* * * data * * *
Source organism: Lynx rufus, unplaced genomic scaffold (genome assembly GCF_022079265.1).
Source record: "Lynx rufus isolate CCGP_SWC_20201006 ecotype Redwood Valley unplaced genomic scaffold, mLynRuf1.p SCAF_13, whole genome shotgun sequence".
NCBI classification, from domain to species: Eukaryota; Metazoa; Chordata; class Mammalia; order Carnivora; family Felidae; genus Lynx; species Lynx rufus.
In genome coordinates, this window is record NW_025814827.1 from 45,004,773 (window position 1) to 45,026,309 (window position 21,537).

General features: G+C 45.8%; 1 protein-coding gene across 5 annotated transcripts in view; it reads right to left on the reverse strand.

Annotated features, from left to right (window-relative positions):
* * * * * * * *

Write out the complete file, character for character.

Source organism: Lynx rufus, unplaced genomic scaffold (genome assembly GCF_022079265.1).
Source record: "Lynx rufus isolate CCGP_SWC_20201006 ecotype Redwood Valley unplaced genomic scaffold, mLynRuf1.p SCAF_13, whole genome shotgun sequence".
NCBI classification, from domain to species: Eukaryota; Metazoa; Chordata; class Mammalia; order Carnivora; family Felidae; genus Lynx; species Lynx rufus.
In genome coordinates, this window is record NW_025814827.1 from 45,004,773 (window position 1) to 45,026,309 (window position 21,537).

General features: G+C 45.8%; 1 protein-coding gene across 5 annotated transcripts in view; it reads right to left on the reverse strand.

Annotated features, from left to right (window-relative positions):